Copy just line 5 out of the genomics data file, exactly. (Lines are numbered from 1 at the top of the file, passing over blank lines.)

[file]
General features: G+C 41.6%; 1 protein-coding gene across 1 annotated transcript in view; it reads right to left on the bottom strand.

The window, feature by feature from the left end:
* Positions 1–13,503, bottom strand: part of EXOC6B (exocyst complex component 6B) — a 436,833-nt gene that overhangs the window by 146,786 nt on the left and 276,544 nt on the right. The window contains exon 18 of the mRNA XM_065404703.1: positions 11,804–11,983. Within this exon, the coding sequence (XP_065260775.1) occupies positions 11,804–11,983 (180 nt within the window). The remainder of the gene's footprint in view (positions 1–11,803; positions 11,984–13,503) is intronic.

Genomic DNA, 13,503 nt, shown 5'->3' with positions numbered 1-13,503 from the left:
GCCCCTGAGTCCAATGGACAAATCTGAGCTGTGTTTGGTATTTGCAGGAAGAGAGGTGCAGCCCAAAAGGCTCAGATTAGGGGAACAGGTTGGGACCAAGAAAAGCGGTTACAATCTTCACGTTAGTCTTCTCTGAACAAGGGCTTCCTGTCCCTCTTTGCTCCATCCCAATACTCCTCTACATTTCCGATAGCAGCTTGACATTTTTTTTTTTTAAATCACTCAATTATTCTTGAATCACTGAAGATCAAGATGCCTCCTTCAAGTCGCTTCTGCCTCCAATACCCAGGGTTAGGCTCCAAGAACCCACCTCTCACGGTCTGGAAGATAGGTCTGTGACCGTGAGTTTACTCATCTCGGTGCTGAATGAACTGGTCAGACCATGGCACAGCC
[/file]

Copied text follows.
GCCCCTGAGTCCAATGGACAAATCTGAGCTGTGTTTGGTATTTGCAGGAAGAGAGGTGCAGCCCAAAAGGCTCAGATTAGGGGAACAGGTTGGGACCAAGAAAAGCGGTTACAATCTTCACGTTAGTCTTCTCTGAACAAGGGCTTCCTGTCCCTCTTTGCTCCATCCCAATACTCCTCTACATTTCCGATAGCAGCTTGACATTTTTTTTTTTTAAATCACTCAATTATTCTTGAATCACTGAAGATCAAGATGCCTCCTTCAAGTCGCTTCTGCCTCCAATACCCAGGGTTAGGCTCCAAGAACCCACCTCTCACGGTCTGGAAGATAGGTCTGTGACCGTGAGTTTACTCATCTCGGTGCTGAATGAACTGGTCAGACCATGGCACAGCC